Happy Spring! A Good Time to Start Over

 

As we embark on the new season of Spring, now is a wonderful time for "starting over."  
That was actually the name of a syndicated TV show that I was a producer for back in the day.  It featured a rotating cast of 6 women of different ages & backgrounds living together in a house, working with two life coaches to achieve personal and/or professional goals, i.e.  a 62-year-old grandmother trying to become a stand-up comic, or a young widow trying to find love again.  One of the mantras of the coaches was "reframe" - the idea that a thought - any thought - is perceived through our own prism and perceptions, which we have the ability to change.  We have the power to respond to those thoughts in a curious, non-judgmental way, or in a way that does not serve us (i.e. swirling in imaginary, future-based scenarios).  This ability to notice my thoughts and not always react, but instead respond, by taking a breath and creating space, is one of the many reasons I love meditation and am eager to share it with as many people as possible.  

A way to get started is through the 5-3-1 practice, developed by our friends at the Center for Healthy Minds at the University of Wisconsin-Madison.  This is how to start:  Meditate for 5 minutes (setting a designated time to meditate - first thing in the morning, before the day starts - is the best approach for me).  Set a timer.  Sit in a comfortable position, on a cushion or on a chair, with your arms resting on your lap.  Gently focus your attention (that's what meditation is - focused attention) on the in-and-out of your breath, a mantra, or an image (I like visualizing a white light above me, or being enveloped in white light).  If you have thoughts, that's okay.   Gently release them like a balloon floating into the sky and return to your meditation.  Remember, there is no such thing as a "good" meditation or a "bad" meditation.  The point is to dedicate time to your practice, and you'll see the benefits.  It may happen quickly or develop over time.  If you stick with it, I think you'll find your happiness levels and general sense of well-being increases.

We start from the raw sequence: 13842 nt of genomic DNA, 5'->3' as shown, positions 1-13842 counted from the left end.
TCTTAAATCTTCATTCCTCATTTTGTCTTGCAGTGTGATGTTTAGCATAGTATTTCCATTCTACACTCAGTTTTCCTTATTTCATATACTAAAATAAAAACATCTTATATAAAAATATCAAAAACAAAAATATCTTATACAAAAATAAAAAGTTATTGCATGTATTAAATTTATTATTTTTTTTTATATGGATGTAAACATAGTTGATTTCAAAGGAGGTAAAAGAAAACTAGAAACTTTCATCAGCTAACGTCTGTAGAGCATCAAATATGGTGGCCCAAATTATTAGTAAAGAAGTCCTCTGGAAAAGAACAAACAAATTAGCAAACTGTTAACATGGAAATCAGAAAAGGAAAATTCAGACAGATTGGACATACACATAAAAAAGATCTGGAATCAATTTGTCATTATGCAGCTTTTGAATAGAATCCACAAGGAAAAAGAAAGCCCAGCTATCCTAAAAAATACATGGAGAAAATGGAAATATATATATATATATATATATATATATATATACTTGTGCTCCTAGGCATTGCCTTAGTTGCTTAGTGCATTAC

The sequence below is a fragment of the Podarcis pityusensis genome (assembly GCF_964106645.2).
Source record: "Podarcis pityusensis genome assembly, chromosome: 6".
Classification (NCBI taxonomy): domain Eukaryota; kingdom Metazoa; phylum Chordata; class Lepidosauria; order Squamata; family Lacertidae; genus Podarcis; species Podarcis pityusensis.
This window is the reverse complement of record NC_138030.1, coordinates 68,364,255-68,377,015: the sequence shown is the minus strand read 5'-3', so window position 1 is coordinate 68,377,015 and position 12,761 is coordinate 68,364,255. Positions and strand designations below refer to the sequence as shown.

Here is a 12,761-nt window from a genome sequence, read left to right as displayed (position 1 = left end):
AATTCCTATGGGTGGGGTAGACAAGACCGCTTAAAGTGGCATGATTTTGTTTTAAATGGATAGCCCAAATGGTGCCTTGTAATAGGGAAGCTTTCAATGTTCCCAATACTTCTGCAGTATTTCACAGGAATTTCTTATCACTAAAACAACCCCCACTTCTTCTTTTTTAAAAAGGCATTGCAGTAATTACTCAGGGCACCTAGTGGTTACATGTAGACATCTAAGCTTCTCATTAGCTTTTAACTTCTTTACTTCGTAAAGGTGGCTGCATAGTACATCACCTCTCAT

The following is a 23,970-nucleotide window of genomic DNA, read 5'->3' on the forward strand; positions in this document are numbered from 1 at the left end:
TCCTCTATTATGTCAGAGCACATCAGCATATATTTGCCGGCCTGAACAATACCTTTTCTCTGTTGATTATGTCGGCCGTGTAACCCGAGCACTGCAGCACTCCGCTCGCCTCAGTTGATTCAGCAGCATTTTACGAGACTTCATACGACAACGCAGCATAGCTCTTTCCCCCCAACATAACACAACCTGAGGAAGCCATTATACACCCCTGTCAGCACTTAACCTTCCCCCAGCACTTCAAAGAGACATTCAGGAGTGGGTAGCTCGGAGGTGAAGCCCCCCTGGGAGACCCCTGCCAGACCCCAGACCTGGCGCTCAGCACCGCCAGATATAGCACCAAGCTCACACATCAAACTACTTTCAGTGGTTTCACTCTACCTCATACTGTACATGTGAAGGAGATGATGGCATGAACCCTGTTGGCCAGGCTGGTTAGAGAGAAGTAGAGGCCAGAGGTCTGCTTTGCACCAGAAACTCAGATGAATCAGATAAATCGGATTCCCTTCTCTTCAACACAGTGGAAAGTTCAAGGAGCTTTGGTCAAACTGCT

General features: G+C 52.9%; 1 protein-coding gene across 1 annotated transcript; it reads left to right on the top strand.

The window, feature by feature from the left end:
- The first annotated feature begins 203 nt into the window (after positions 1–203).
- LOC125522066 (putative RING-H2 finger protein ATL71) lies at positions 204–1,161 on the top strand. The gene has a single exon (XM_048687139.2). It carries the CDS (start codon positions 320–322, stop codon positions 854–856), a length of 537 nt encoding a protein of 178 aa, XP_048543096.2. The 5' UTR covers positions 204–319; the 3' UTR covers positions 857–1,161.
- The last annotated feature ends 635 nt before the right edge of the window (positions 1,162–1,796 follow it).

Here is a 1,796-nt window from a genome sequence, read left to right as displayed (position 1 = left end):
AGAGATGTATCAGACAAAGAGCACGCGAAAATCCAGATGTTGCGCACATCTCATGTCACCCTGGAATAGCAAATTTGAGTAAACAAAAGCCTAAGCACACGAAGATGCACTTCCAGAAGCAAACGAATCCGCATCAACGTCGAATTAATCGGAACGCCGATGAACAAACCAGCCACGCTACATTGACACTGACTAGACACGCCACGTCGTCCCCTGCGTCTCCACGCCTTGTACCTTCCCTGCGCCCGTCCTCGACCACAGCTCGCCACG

We are so grateful to host the Center's Founder, Richard J. Davidson, at breathe bar on March 30 for a talk over tea & cookies to learn about their latest research.  Davidson popularized the idea that we can learn happiness and compassion as skills, just as we can learn to play a musical instrument, or train in a sport. Happiness, like any skill, requires practice and time but because we know that the brain is built to change in response to mental training, and is capable of a high degree of plasticity, it is possible to train our mind to be happy.  Davidson has been influenced in his work by his friendship with the Dalai Lama. Good stuff!  Members of breathe bar's Founders' Club are invited to attend this intimate gathering with one of the most respected and inspiring leaders in the field of neuroscience, meditation and well-being.  Join us!